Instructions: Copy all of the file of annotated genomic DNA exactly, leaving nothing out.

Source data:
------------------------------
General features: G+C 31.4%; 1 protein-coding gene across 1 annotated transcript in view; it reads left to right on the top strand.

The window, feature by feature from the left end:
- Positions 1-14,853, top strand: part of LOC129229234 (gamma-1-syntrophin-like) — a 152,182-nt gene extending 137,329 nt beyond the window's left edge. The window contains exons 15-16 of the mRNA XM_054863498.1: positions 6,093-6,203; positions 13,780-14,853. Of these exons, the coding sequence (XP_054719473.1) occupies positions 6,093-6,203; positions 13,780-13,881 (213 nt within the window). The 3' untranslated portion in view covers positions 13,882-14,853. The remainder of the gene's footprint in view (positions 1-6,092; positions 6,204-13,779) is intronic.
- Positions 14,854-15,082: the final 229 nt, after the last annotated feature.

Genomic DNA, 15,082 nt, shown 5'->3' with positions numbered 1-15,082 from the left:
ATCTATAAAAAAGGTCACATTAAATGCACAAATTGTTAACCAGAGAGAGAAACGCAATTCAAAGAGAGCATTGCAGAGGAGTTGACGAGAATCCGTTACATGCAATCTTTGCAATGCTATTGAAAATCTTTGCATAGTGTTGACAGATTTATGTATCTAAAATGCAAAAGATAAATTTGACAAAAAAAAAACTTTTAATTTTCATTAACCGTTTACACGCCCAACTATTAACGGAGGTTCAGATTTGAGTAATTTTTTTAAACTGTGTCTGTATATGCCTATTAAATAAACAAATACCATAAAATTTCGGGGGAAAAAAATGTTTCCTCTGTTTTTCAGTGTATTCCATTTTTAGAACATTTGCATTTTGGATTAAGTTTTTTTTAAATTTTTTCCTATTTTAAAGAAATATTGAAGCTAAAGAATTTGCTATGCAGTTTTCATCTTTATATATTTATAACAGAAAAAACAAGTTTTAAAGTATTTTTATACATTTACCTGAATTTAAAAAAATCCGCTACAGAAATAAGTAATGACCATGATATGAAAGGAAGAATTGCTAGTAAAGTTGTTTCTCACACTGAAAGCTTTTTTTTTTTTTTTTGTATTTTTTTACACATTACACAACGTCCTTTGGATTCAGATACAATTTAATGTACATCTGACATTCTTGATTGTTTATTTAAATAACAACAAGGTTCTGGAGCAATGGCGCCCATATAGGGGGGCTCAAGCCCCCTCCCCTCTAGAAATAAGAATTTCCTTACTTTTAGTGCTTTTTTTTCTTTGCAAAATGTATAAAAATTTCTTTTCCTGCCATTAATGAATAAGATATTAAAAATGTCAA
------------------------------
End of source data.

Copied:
General features: G+C 31.4%; 1 protein-coding gene across 1 annotated transcript in view; it reads left to right on the top strand.

The window, feature by feature from the left end:
- Positions 1-14,853, top strand: part of LOC129229234 (gamma-1-syntrophin-like) — a 152,182-nt gene extending 137,329 nt beyond the window's left edge. The window contains exons 15-16 of the mRNA XM_054863498.1: positions 6,093-6,203; positions 13,780-14,853. Of these exons, the coding sequence (XP_054719473.1) occupies positions 6,093-6,203; positions 13,780-13,881 (213 nt within the window). The 3' untranslated portion in view covers positions 13,882-14,853. The remainder of the gene's footprint in view (positions 1-6,092; positions 6,204-13,779) is intronic.
- Positions 14,854-15,082: the final 229 nt, after the last annotated feature.

Genomic DNA, 15,082 nt, shown 5'->3' with positions numbered 1-15,082 from the left:
ATCTATAAAAAAGGTCACATTAAATGCACAAATTGTTAACCAGAGAGAGAAACGCAATTCAAAGAGAGCATTGCAGAGGAGTTGACGAGAATCCGTTACATGCAATCTTTGCAATGCTATTGAAAATCTTTGCATAGTGTTGACAGATTTATGTATCTAAAATGCAAAAGATAAATTTGACAAAAAAAAAACTTTTAATTTTCATTAACCGTTTACACGCCCAACTATTAACGGAGGTTCAGATTTGAGTAATTTTTTTAAACTGTGTCTGTATATGCCTATTAAATAAACAAATACCATAAAATTTCGGGGGAAAAAAATGTTTCCTCTGTTTTTCAGTGTATTCCATTTTTAGAACATTTGCATTTTGGATTAAGTTTTTTTTAAATTTTTTCCTATTTTAAAGAAATATTGAAGCTAAAGAATTTGCTATGCAGTTTTCATCTTTATATATTTATAACAGAAAAAACAAGTTTTAAAGTATTTTTATACATTTACCTGAATTTAAAAAAATCCGCTACAGAAATAAGTAATGACCATGATATGAAAGGAAGAATTGCTAGTAAAGTTGTTTCTCACACTGAAAGCTTTTTTTTTTTTTTTTGTATTTTTTTACACATTACACAACGTCCTTTGGATTCAGATACAATTTAATGTACATCTGACATTCTTGATTGTTTATTTAAATAACAACAAGGTTCTGGAGCAATGGCGCCCATATAGGGGGGCTCAAGCCCCCTCCCCTCTAGAAATAAGAATTTCCTTACTTTTAGTGCTTTTTTTTCTTTGCAAAATGTATAAAAATTTCTTTTCCTGCCATTAATGAATAAGATATTAAAAATGTCAA